Sunday, February 22, 2009

Book Beast

This summer I became a big fan of the political website The Daily Beast. More recently they've revealed that their bookishness comes from more than just taking their name from an Evelyn Waugh novel. They've added a new section Book Beast devoted to book coverage, and it's not reviews. It's literary controversies, and examinations of what specific people are reading. They've just run a segment of book recommendations from the Oscar Nominated Director of Doubt John Patrick Shanley. I'm very excited by this turn of events, first because I think that celebrities are in a unique position to foster literacy, since so many people are fascinated by them to begin with, and second because it bodes well for the kind of interesting book related tidbits that can be expected in the future from Tina Brown's new website.

Thursday, January 22, 2009

Rushdie Comes to Brooklyn!

From the good folks over at Brooklyn Heights Blog, I have learned that Salman Rushdie will be giving an as yet undescribed lecture in Brooklyn this March. I can't wait!

Monday, January 5, 2009

Top 10 of 2008

I've decided to list, with a brief explanation, my personal top 10 books of 2008. These are books that I read in 2008, but they could have been published at any time. I list them in the order that I read them, from first to last, this doesn't imply that one was better than another.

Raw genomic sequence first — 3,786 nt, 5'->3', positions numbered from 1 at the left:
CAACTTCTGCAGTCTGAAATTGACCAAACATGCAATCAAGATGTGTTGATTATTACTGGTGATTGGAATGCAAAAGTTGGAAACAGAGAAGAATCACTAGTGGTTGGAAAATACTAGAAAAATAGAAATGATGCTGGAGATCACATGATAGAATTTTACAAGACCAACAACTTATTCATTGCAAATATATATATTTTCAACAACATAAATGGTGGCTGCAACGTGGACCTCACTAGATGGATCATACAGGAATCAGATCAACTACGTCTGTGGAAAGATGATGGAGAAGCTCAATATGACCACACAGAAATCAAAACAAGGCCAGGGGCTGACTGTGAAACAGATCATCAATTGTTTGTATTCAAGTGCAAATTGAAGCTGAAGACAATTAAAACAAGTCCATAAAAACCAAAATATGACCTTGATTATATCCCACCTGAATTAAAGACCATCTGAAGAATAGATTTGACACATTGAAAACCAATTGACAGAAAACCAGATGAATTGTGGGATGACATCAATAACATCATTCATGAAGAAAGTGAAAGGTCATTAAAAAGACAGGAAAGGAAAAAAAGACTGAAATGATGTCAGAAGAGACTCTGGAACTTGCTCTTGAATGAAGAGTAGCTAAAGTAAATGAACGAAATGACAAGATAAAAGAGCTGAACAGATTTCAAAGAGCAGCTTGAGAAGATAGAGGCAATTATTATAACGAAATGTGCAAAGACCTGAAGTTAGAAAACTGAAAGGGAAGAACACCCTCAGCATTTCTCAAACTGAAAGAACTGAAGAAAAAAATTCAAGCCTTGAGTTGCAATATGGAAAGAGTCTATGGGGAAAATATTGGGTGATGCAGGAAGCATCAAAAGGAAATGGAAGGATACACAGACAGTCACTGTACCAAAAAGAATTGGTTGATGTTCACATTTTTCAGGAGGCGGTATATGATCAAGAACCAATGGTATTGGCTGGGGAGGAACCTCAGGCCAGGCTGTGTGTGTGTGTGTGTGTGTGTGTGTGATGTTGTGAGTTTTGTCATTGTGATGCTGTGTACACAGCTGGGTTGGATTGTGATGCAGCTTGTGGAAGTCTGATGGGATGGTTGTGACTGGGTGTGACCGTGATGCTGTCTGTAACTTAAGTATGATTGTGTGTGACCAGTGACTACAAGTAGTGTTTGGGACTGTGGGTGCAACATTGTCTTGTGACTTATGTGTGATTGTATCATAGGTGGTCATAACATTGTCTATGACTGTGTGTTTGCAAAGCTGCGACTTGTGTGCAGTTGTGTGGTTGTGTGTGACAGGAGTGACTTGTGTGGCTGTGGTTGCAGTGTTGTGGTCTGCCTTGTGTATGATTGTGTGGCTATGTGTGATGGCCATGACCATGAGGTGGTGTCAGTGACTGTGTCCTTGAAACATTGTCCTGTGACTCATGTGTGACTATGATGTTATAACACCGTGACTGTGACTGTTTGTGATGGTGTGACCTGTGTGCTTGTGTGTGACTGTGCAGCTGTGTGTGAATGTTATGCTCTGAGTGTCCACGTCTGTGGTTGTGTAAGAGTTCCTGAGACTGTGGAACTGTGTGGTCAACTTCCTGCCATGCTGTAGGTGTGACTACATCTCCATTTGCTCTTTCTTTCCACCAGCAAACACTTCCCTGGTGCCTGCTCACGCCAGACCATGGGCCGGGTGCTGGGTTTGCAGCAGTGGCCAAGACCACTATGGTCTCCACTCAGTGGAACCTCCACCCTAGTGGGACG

Donald Hall's Father's Playing Catch with Sons: Essays on Sport [Mostly Baseball]
This book really surprised me, more poets should write about sports. His essays on baseball, and his own life were really wonderful. If you enjoy professional sports, you will find in these essays someone who really understands their appeal, and if you don't enjoy professional sports, this may help you to understand why others do. I liked this so much that I went out and read one of his poetry collections too, which was excellent.